In summary, we found that corals can regulate pHSCM more dynamicaly than they were previously believed, suggesting that pH-sensing and -regulating mechanisms underlie coral calcification. We propose that several types of pH-sensitive ion transporters regulate alkalization of SCM in a coordinated manner. Understanding the pH upregulation of corals observed in this study will be essential for predicting how they regulate pH at the calcification site and how they respond to ongoing ocean acidification. In addition, our observations suggest not only that pHSCM dynamics were regulated by surrounding calicoblastic epithelium cells but also that the pH among SCMs was coordinated at the tissue level via long-range multicellular signaling beneath the primary polyp. These findings pave the way for future studies of the multicellular regulation mechanisms involved in intercellular calcium signaling during skeletal formation. However, we could not clearly observe intracellular calcium signals because of the difficulty of monitoring these signals in the presence of autofluorescence from coral tissue or staining of calicoblastic epithelium cells with fluorescent calcium indicators31,32. In future, it is crucial to investigate the physiological mechanisms proposed above to analyze the physiological adaptation and cellular response of corals to environmental disturbances such as ocean warming, ocean acidification, and eutrophication.


Sample preparation

The scleractinian coral A. digitifera, which is one of the most common species in the Ryukyu Islands of Japan43, was used. Gravid colonies of A. digitifera were collected from a fringing reef at Sesoko Island, Motobu-cho, Okinawa, Japan. The colonies were kept in a running seawater tank under natural light conditions at Sesoko Station, Tropical Biosphere Research Center, University of the Ryukyus, Okinawa, Japan. Coral spawning occurred at night around the time of the full moon in the spring and summer seasons of 2015. Gametes were collected after spawning, as described by Inoue et al.19 Primary polyps were prepared by induction of the settlement of planula larvae (3–30 days old) using the coral metamorphosis inducer peptide Hym-24817. Hym-248 induces the synchronous metamorphosis and settlement of Acropora planulae and is a useful tool for studies of Acropora larval metamorphosis. Approximately 10–20 larvae were placed in a glass-based dish (No. 1S, thickness: 0.15–0.18 mm; IWAKI Glass, Tokyo, Japan) with 40 μL of filtered seawater (FSW: pore size 0.22 μm). Next, a 10-μL aliquot of 2 × 10−4 M Hym-248 in FSW was added to the dish and the larvae were incubated for 2 h to induce metamorphosis. Larvae that settled at the seawater surface and on the side of the dish were removed. The pH of the seawater was measured with a portable pH meter (D-71, Horiba Ltd., Kyoto, Japan) against a total hydrogen ion concentration scale44,45. A stock solution of 10-mM HPTS (Sigma-Aldrich, St. Louis, MO, USA) was prepared and the pH was adjusted to 8.1 (Total scale: pHT) using sodium hydroxide (NaOH). This solution was then diluted with FSW and buffered to pH 8.1 with NaOH to obtain a final concentration of 1 mM (FSW-HPTS: salinity of approximately 35). After a 2-h incubation period with Hym-248, the solution was made to a volume of 2000 μL with FSW–HPTS. The specimens were incubated with FSW–HPTS in an incubator (VERSOS, Hiroshima, Japan) in the dark at 27.0 ± 0.1 °C prior to pH imaging. Bright-field, dark-field, and polarization images were acquired with a Keyence VHX-2000 digital microscope (Osaka, Japan).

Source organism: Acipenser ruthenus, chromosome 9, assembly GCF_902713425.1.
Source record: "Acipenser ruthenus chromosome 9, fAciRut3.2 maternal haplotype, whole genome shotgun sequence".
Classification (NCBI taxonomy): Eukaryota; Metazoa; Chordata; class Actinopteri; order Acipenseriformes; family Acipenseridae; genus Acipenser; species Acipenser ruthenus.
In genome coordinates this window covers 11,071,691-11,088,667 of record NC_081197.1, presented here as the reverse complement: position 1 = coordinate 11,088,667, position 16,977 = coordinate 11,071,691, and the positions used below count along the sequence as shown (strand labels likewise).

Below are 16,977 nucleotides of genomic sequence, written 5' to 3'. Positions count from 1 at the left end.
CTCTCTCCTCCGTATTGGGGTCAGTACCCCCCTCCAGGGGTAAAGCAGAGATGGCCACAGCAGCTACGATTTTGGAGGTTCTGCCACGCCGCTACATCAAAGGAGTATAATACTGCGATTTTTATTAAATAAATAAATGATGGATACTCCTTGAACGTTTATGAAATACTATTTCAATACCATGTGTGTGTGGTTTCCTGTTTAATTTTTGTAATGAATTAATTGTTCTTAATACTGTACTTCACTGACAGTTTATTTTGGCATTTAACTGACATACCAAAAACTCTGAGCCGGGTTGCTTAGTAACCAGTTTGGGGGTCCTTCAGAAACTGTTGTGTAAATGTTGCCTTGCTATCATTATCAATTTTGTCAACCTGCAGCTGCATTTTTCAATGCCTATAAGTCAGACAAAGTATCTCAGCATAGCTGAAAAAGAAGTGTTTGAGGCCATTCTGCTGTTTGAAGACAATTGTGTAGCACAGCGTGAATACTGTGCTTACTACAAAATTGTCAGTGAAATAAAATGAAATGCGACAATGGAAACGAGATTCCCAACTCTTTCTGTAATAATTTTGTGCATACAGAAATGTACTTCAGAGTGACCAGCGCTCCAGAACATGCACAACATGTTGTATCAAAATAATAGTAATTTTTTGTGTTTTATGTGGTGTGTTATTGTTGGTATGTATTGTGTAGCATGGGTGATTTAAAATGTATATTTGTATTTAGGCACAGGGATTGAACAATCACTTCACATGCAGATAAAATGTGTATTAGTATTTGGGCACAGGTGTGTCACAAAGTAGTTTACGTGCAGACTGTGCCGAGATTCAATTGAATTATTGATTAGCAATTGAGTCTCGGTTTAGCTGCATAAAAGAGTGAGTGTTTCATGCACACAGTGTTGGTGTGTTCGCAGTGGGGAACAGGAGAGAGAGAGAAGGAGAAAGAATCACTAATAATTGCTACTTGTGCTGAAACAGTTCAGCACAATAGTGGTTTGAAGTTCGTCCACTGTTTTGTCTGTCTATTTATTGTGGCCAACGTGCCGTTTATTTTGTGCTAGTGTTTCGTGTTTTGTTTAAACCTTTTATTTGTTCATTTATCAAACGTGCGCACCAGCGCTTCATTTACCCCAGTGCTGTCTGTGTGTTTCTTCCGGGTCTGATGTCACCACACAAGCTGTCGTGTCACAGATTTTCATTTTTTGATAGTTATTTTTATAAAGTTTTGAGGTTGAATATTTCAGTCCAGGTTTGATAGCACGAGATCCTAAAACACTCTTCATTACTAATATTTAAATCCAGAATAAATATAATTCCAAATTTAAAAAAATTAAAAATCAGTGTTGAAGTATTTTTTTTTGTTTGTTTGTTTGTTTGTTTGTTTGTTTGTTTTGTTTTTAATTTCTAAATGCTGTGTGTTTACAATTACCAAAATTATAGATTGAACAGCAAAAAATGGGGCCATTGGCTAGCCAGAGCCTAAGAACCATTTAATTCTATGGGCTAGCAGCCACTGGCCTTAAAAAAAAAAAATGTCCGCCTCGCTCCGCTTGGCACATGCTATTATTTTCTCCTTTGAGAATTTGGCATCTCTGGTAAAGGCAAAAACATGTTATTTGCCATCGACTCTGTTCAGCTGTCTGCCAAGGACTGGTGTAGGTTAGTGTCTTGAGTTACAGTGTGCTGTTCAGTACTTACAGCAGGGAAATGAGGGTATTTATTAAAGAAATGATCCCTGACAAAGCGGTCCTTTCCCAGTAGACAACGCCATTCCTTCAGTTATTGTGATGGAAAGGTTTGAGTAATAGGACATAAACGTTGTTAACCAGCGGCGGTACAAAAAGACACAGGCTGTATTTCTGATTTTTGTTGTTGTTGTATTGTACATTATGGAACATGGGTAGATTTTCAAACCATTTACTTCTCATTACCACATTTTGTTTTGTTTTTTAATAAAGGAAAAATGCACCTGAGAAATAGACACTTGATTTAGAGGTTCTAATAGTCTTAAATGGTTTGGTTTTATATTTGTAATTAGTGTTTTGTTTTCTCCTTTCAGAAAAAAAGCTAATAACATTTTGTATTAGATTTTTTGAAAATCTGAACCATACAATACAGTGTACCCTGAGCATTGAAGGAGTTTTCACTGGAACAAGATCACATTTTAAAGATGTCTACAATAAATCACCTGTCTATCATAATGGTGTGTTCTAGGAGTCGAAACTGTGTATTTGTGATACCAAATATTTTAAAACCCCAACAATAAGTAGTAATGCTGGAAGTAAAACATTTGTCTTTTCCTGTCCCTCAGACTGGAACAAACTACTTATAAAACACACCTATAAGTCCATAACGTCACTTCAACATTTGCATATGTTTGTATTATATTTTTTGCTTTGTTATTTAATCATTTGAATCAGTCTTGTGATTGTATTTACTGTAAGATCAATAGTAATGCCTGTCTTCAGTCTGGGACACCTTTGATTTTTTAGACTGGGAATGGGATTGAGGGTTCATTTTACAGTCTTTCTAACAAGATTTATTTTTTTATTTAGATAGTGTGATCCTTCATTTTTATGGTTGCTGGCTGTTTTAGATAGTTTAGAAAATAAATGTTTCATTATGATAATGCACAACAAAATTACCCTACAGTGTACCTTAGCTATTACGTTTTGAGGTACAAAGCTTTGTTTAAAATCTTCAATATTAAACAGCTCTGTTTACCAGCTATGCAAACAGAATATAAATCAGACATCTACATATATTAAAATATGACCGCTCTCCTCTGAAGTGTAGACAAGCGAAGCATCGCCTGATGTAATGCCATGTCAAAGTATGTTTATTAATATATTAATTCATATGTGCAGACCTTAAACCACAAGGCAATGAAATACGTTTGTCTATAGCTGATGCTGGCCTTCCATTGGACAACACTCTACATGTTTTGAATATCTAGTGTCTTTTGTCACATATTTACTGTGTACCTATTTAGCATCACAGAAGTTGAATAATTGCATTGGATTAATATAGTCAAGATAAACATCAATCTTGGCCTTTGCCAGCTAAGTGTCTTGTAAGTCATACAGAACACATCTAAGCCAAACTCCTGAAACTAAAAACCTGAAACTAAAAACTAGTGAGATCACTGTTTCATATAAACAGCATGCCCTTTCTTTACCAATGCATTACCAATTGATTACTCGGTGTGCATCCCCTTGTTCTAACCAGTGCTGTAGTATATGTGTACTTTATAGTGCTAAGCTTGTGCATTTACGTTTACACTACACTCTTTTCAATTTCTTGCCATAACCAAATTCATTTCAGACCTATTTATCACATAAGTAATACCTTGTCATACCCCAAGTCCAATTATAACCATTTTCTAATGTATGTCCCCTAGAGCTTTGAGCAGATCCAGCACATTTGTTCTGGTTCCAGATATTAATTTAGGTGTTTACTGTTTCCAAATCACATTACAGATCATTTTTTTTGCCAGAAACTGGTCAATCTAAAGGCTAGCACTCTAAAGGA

pH imaging

We used an inverted confocal imaging system (A1+ confocal microscope system; Nikon Instruments Inc, Tokyo, Japan) equipped with a high-resolution galvano scanner and operated with NIS Elements software (Nikon Instruments Inc. Tokyo, Japan). A CFI Plan Apo × 10 objective lens (NA 0.45, Nikon) was used to capture the whole image of the bottom of the coral tissue. The screen display resolution for viewing confocal microscope images was 1024 × 1024 pixels (0.86 μm = 1 pixel). Primary polyps at 14–18 h after metamorphosis were placed on a glass-based dish at room temperature (27 ± 0.2 °C). An acid-induced biological response in pHSCM was induced with acidified HPTS solution containing Alexa Fluor® 568 (Thermo Fisher Scientific, Waltham, MA, USA). Before the start of the experiment, 1000 μL of FSW–HPTS was gently extracted. During pH imaging, a mixed solution of 1000 μL of acidified HPTS (1 mM, pH 7.0–7.2) and Alexa Fluor® 568 (20 μM) was added 4 min after the start of recording to label the adding acidified FSW–HPTS. The dual-excitation ratiometric indicator HPTS was excited at wavelengths of 405 and 440 nm, and fluorescence was detected at 510–530 nm. Alexa Fluor® 568 was excited at 561 nm and fluorescence was detected at 610–640 nm 1 s after HPTS fluorescence was detected. Intervals were 1 min apart. pH calibration was performed by determining the ratio of HPTS fluorescence in FSW containing 1-mM HPTS adjusted with HCl and NaOH to the range of pH 6–9 at 25.0 ± 0.1 °C (Fig. S1). We could not find spectral shift of HPTS between 25 °C and 27 °C using spectro-photometer (Jasco Corporation, Tokyo, Japan). Ratio images that fitted the pH values were created using NIS Elements software. ImageJ (Rasband, WS. ImageJ. US National Institutes of Health, Bethesda, Maryland, USA.; 1997–2014) was used to measure the velocity of pH waves.

Additional Information

How to cite this article: Ohno, Y. et al. An aposymbiotic primary coral polyp counteracts acidification by active pH regulation. Sci. Rep. 7, 40324; doi: 10.1038/srep40324 (2017).